Notice that in the graph, the sine wave only goes from positive energy to negative energy once. This represents one complete cycle, and is only 1/1000th of a second.
Sine waves are great for illustrations such as this one, because they are the most basic form of sound, with no overtones. For this reason they are often used when testing and calibrating recording gear and acoustic spaces.
Now that we’ve revisited the idea of basic sound waves, let’s apply this to a simple recording scenario to illustrate how phase can be a problem.
Imagine that there is a sound source emitting this 1000Hz tone from one end of a room. In front of the sound source there are two microphones set up to record it. One microphone, we’ll call it Mic A, is set up at a distance of 12 inches, and the other mic, we’ll call it Mic B, is set up at a distance of 13 inches.
What is going to happen in this instance is that the sound is going to reach Mic A a fraction of a second before it reaches Mic B. This very tiny difference in time is going to result in the microphones recording the signal at two different points, or phases, in the wave’s cycle.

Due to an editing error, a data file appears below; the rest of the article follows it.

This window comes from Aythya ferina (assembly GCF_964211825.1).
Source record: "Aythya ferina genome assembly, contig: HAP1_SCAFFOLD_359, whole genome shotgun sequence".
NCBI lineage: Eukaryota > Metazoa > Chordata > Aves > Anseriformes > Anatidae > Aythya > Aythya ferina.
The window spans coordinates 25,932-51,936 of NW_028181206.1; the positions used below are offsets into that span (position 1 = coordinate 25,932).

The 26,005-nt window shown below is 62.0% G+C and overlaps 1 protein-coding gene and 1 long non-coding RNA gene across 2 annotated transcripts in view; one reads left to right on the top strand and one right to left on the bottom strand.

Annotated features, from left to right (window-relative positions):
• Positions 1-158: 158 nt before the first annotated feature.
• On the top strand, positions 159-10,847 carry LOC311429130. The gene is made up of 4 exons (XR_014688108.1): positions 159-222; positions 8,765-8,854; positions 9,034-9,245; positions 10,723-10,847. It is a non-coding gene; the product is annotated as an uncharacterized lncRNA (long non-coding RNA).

When each signal is listened to on it’s own, it makes no difference. It’s just an annoying 1000Hz tone. However, once these two signals are combined together, by turning up both tracks in your DAW, this timing difference begins to affect the sound of each individual sound wave.
The result of combining these two signals together in your recording software is a signal that is diminished in power. This loss in power (in this scenario involving our sine waves) sounds like a loss in volume.
Each signal listened to on their own, the signal from Mic A or the signal from Mic B, sounds louder than when they are combined together. Weird.